An auction is under way as the federal government works to dispose of temporary housing units that have served as home for victims ousted by flooding from tropical storms Irene and Lee.
Twenty-four of the dozens of trailers brought to Cobleskill last year by the Federal Emergency Management Agency are being offered to the highest bidder.
The highest bid was at $1,510 Wednesday afternoon for one of the smaller units, according to the website of the U.S. General Services Administration, which handles property disposition for the government.
FEMA spokesman Matthew Russell said each temporary housing unit cost the government between $20,000 and $25,000.
The website describes the THU as a 2008 TL Industries “Park Model,” a 40-foot-long, three-axle unit with two bedrooms and one bathroom. Those being auctioned have been used so they may require repairs, according to the GSA website.
Those interested in the trailers, however, should know they are not being offered for use as a permanent residence. Russell said buyers could use them for purposes such as a fishing or hunting camp, as a camper or for storage.
By mid-April, 96 of the 127 THUs that FEMA brought to Cobleskill in the wake of the disasters were occupied. Thirty-one had been returned as of April 23. Some were provided to government agencies, and those that remain are on the auction block.
Russell did not have details on what government entities received a THU, but Schoharie County is getting two of them, county Emergency Management Director Colleen Fullford said. FEMA donated two of the units to the county free of charge, she said.
One will be used by the offices of the fire coordinator and the sheriff — both of which were displaced by flooding from Tropical Storm Irene.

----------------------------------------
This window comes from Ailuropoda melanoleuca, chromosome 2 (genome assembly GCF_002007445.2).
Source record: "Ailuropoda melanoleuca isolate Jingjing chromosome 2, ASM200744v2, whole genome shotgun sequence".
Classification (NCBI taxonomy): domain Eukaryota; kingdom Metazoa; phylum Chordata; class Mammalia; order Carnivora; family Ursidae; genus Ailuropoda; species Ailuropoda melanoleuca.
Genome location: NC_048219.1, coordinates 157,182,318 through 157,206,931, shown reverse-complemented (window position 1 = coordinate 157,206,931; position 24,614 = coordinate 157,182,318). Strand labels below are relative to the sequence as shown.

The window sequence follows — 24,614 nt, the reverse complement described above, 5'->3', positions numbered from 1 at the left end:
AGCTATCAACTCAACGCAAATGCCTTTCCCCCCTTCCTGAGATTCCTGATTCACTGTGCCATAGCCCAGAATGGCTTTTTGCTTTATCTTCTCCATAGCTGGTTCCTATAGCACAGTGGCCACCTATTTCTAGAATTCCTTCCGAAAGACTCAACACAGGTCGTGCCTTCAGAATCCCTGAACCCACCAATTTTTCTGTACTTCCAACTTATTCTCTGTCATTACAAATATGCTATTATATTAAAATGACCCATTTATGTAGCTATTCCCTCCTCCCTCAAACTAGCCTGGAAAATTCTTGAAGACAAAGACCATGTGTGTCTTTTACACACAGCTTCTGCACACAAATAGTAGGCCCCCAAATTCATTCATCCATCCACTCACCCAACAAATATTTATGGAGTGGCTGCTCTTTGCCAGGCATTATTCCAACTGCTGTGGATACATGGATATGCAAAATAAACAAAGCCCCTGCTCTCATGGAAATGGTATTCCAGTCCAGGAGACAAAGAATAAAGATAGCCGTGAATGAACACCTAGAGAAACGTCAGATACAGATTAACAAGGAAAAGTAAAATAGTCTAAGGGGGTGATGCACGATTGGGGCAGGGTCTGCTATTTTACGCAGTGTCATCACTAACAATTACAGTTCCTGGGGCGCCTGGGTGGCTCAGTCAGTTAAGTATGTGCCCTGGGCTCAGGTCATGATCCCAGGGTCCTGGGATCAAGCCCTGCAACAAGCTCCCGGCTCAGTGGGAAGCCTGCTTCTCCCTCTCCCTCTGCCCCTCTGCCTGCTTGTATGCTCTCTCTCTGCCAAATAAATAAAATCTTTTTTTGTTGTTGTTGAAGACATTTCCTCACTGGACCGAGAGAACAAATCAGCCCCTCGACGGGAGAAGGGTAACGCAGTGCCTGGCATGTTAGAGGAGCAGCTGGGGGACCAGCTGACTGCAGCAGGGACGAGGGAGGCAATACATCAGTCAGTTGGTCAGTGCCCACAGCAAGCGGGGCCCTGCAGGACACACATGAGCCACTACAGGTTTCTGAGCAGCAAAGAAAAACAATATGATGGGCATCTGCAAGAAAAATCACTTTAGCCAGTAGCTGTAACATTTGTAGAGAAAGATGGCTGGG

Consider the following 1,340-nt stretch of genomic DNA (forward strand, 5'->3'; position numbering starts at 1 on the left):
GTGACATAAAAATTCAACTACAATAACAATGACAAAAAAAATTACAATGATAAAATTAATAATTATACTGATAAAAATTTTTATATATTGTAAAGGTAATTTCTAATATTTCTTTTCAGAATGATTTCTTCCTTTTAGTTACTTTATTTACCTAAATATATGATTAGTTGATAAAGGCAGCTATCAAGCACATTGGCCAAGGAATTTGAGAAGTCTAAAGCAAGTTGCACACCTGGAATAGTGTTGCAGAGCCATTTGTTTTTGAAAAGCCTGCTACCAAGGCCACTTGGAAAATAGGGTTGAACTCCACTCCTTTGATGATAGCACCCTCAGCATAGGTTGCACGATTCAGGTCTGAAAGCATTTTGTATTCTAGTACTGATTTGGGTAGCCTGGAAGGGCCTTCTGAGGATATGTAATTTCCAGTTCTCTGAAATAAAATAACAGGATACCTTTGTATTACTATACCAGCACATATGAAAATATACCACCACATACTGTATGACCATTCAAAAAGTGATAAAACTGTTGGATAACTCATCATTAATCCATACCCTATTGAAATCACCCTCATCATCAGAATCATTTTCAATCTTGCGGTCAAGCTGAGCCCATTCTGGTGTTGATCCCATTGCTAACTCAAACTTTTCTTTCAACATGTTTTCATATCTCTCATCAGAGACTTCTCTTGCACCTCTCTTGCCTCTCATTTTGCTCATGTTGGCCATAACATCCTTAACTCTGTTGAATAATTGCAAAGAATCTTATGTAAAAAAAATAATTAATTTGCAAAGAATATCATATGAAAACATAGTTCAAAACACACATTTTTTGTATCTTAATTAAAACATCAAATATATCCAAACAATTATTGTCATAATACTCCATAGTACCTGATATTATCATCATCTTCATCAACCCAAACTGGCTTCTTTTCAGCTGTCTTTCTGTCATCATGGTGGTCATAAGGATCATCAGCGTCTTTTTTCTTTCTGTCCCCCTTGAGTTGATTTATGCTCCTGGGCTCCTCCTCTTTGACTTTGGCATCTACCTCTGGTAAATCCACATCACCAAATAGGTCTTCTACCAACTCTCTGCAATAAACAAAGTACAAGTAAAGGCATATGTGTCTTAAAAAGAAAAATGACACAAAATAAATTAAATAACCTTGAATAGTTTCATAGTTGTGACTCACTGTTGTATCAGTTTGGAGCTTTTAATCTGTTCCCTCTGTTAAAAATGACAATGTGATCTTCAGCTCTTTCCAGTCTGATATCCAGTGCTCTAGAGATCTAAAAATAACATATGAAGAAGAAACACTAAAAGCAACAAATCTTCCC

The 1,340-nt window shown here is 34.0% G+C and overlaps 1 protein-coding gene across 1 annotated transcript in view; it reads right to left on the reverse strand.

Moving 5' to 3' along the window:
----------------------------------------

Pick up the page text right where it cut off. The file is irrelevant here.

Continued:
Fullford said the fire coordinator’s office will make use of one of the units for meetings.
The sheriff’s department — with all its operations now crammed into the second floor of the public safety facility in Schoharie — will be able to interview crime victims in private once the unit is in place, she said.
In the weeks after the disaster, Fullford said county officials worked to impress upon FEMA the need for housing, and she said the process to get them in place was not quick. Some of the first victims to get a THU in Schoharie County moved in Oct. 24, roughly 57 days after floodwaters routed hundreds of people in the Schoharie Valley.
“Once they got here, though, I think they did a good job in making sure that those people that truly didn’t have any other option were given the opportunity,” Fullford said.
FEMA will keep the trailers that were not used and transport them to another staging area to await the next disaster. Those that were occupied by flood victims are now being auctioned off.
People interested in bidding on a FEMA trailer can find them on the auction website of the U.S. General Services Administration at gsaauctions.gov. Once there, type the words “FEMA Park Models Cobleskill” and the units will appear. Clicking on the unit will bring details on how to sign up and start bidding.